Tuesday, 25 November 2014

Bully Pulpit

"Word Crimes" by Al Yankovic https://www.youtube.com/watch?v=8Gv0H-vPoDc

I imagine that most English teachers, descriptivists and prescriptivists alike, would love this song and video. (They must make sure not to neglect watching the latter, though, lest they miss too much of the cleverness.) I used to be an English teacher myself, and then I retired and realized I no longer had to pretend that I understood English or teaching, a minor revelation compared to the one that told me how easy it was to admit to my longstanding cluelessness. Pensions are wonderful financial products. Every old person deserves a good one.

What I don't get is why Al Yankovic is "weird." True, he has very long, very curly hair, but so do many (well, some) other men. But he also has a wonderful talent for satire, oafish comedy, verbal ingenuity, and music, four things I happen to love. And although he also understands how stupid some sectors of the zeitgeist are, he is never cruel or demeaning. My very intelligent youngest daughter doesn't care for him, but that's only because she's young (she'll come around). In other words, Mr. Yankovic is a complete, not weird adult -- not nohow, not no way. And in this song, his smarts and his singing talent are on full, giddy, unweird display. If there's a song video richer in jokes (both visual and verbal, and wonderfully nonstop), can someone please direct me to it? I enjoyed this beautiful thing several times before I remembered it was a parody, after which I had to find out which song it was parodying. I had no idea what that song might be (because I'm no longer young and my brain has a thicker filter between itself and its surroundings). After some routine Internet research, I was not surprised, then, that I had never heard of (or heard) that song -- something called "Blurred Lines" by someone named Robin Thicke, whom I had heard of, but only in the way you hear of famous people getting married or divorced or arrested for drunk driving or murder or sexual assault. My online self then discovered that "Blurred Lines" had been the subject of some controversy about its being "rapey," which it definitely was (if my understanding of the adjective is accurate). What a waste, because it was also so musically clever and addictively danceable.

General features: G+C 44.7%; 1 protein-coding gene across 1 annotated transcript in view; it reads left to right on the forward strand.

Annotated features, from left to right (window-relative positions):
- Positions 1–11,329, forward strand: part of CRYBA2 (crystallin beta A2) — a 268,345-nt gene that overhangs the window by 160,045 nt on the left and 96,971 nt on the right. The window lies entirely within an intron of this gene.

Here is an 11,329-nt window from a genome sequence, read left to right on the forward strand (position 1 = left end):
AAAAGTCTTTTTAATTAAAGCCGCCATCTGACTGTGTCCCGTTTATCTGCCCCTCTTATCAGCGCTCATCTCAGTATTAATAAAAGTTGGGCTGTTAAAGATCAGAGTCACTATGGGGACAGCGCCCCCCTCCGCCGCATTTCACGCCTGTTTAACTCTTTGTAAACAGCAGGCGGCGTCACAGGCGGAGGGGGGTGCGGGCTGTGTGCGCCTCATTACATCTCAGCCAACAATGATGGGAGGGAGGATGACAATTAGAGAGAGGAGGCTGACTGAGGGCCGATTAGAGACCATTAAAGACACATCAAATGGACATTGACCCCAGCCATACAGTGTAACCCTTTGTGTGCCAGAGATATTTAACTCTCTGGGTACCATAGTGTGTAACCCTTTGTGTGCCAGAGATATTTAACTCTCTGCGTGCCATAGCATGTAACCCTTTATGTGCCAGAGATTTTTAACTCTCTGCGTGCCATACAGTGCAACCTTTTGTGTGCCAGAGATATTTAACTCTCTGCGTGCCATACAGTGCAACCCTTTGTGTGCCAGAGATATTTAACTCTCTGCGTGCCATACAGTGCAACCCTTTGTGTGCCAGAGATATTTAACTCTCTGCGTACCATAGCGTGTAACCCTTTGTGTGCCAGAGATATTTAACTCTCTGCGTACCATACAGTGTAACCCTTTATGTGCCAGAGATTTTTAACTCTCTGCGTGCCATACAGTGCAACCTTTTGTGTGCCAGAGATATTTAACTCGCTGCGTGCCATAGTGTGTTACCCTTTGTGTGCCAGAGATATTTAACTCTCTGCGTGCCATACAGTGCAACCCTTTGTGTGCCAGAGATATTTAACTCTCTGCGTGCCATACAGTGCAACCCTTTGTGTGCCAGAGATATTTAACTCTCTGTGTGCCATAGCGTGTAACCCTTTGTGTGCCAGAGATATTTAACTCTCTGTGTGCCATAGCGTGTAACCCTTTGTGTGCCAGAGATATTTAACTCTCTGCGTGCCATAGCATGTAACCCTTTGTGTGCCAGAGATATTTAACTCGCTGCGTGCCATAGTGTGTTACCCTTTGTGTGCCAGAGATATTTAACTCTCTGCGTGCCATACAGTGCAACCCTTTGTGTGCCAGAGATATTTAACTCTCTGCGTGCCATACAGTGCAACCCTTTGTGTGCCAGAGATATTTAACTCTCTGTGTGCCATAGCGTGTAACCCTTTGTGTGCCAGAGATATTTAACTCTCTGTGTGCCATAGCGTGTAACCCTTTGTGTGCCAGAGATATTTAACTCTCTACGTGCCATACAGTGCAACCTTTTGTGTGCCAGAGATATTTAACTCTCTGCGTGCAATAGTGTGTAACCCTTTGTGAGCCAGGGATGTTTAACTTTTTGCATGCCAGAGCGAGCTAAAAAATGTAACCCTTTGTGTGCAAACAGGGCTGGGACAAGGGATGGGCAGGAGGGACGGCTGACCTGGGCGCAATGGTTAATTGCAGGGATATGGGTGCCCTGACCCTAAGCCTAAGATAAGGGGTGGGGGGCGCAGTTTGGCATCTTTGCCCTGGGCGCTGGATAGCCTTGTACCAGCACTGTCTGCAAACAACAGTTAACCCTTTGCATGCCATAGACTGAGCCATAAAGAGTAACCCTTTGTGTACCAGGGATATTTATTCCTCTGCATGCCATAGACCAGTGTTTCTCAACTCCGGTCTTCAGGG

But holy shit (man, thy name is misogyny), Robin Thicke and all your dopey pals: that video is really rapey. But now, thanks to unweird Al Yankovic, I never have to hear or watch it again because I get to hear its deep, lovely grooves and riffs serving an ingenious hilarity about English grammar and usage instead of some ugly sexual vibe. When I was a teacher of English grammar and usage, I could've used it -- it might have helped me decide to retire from my counterfeit career earlier. (I was a fraud, true enough, but long ago, before I knew it, I had children to support, and I didn't know how to do anything else.)

For its just-under-four-minutes, the song is unrelentingly funny and ass-bouncing, which is usually good enough for me, but when you consider that unweird Al Yankovic is making fun of one kind of stupidity (hating women) by ignoring it and then making fun of another kind of stupidity (linguistic elitism), you get to laugh at two kinds of bullies, two kinds of dopes, two kinds of assholes.

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